Yountville: A Small Hill's Big Influence on an AVA's Terroir
The Mounts which takes up less than six percent of the region’s 8,620 acres is the single-most influential determinant on Yountville’s 2,700 acres of planted grapevines as Alan Goldfarb learned in his quest to discover the character of the Yountville AVA in this eighth part of The Napa Valley Series.
November 9, 2007
The Mounts – actually a single hillside that sits in the center of this American Viticultural Area (AVA) – rises all of 458 feet in the air and is comprised of 500 forested acres with nary a grapevine in sight. Although its land mass (whose western ridge is in the Mount Veeder AVA) takes up less than six percent of the region’s 8,620 acres, the Mounts is the single-most influential determinant on Yountville’s 2,700 acres of planted grapevines.
Located to the south of the northern border with Oakville (the Oak Knoll District is on its southern line), the Mounts traps much of the fog that creeps through the valley from the San Pablo Bay. The cooling mist undulates down to the floor where most of Yountville’s vineyards lay, and mixes with the warm air that is indigenous to this central Napa area, to make it a unique spot to grow grapes.
There are fewer than 20 wineries in the Yountville AVA, which include Cosentino, Bell Wine Cellars, and Kapcsándy Family Winery. But there are nearly 50 growers, who sell their fruit – 70 percent of which is Cabernet Sauvignon - to a couple of dozen other brands.
Yountville is neither too cold (it’s warmer than the Carneros and Oak Knoll to the south; and specifically the area near and west of the town of Yountville, is one of the coolest in the valley), nor too hot (certainly cooler than Oakville, Rutherford, and St. Helena to the north). That means, according to Jean-Marie Maurèze, that Yountville “is the best place for Napa wine because when Georges Yount arrived (in 1836) he was the first man to plant the first vine in this area. He figured out it was the best terroir.”
But Maurèze is prejudiced, no doubt because he’s the one – in the modern era - to talk up Yountville as a distinct place to grow grapes; and in 1999 he was the person most responsible for getting the region’s AVA status sanctioned.
Maurèze ( pronounced mor EZ) first came to the Napa Valley in 1981 from St. Émilion in Bordeaux. Years later when he became operations manager
“I thought it was very unusual to have (an area) in the Napa Valley without an appellation,” he says now. “It was very strange; coming from France, it’s nonsense because Yountville deserves to be (known as a unique) place and be recognized around the world.”
Maurèze should know about appellations. As a descendant of nine generations of grape growers and vintners at Chateau Courcy, he says he helped create the Montagne satellite or sub-region of St. Émilion. When he realized how the Mounts of Yountville plays an integral role in the terroir of the region, he knew he was onto something.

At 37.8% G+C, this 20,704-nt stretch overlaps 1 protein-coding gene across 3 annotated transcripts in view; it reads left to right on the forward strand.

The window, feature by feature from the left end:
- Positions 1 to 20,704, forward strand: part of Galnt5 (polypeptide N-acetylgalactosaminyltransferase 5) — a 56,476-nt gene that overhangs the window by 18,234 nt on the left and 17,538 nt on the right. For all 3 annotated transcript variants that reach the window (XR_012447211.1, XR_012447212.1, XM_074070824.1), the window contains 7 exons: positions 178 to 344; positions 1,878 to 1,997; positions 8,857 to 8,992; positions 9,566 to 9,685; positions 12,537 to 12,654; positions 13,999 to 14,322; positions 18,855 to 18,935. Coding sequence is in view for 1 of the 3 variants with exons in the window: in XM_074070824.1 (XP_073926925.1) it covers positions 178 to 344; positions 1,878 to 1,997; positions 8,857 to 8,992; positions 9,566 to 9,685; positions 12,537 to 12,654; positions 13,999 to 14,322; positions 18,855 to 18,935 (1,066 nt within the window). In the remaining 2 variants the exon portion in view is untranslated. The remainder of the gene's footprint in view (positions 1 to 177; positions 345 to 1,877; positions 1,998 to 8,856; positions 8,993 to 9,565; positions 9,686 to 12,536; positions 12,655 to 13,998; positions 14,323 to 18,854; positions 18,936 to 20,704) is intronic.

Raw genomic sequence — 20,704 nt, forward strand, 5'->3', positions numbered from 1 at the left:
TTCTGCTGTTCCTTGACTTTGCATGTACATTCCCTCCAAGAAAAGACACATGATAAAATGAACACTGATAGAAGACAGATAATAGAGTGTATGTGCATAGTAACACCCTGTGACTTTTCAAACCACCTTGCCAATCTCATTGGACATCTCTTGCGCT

“The Mounts creates a perfect blend to grow grapes … The Mounts is the commander of the climate,” he asserts. “In the afternoon, it allows the warm temperatures to come back onto the valley floor that are coming from the north. In the mornings, the cool fog comes from the bay.”
As for the soils in the area, Yountville is unusual as a Napa Valley floor region in that it is not dominated geomorphically by large alluvial fans. It is most similar geologically to the Stags Leap District, which also is dominated by an old Napa River channel. However, Yountville is also geologically distinct from the SLD, as it has intense coastal deposits along what must have been a near-shore current set up on the western side of the valley. The only similar coastal deposits found in the valley are in the Hagen Road area east of the city of Napa.
But does all this add up to making unique wines? And is the next-to-last AVA to be named in the Napa Valley mainly set up for marketing purposes, as may be the case with many regions in the valley? Maurèze acknowledges that marketing drives the AVA but in time – perhaps as soon as 10 years – the distinctiveness of Yountville’s terroir will manifest in the glass.
He thinks it already does. “There’s no comparison,” to other Cabernet Sauvignons from say Oakville or Rutherford, he says. “They are subtle, with delicacy of fruit. The others are more masculine. There’s red fruit mostly from the valley floor and because our region is cooler. It has nothing to do with the dense, black fruit from the Vaca Range (that defines other regions).”
But he acknowledges, “We must have a discipline, a framework in viticulture. It’s mandatory. We should have that. The function is mostly terroir, marketing can come later.
“Here (at Dominus) we have a terroir spirit; and it’s coming (from others in the area) and I’m very proud of it. We have young and old vineyards and we’re becoming more and more conscious of the terroir that we have.”
As for really achieving a sense of terroir, he suggests, “it will come sooner than we thought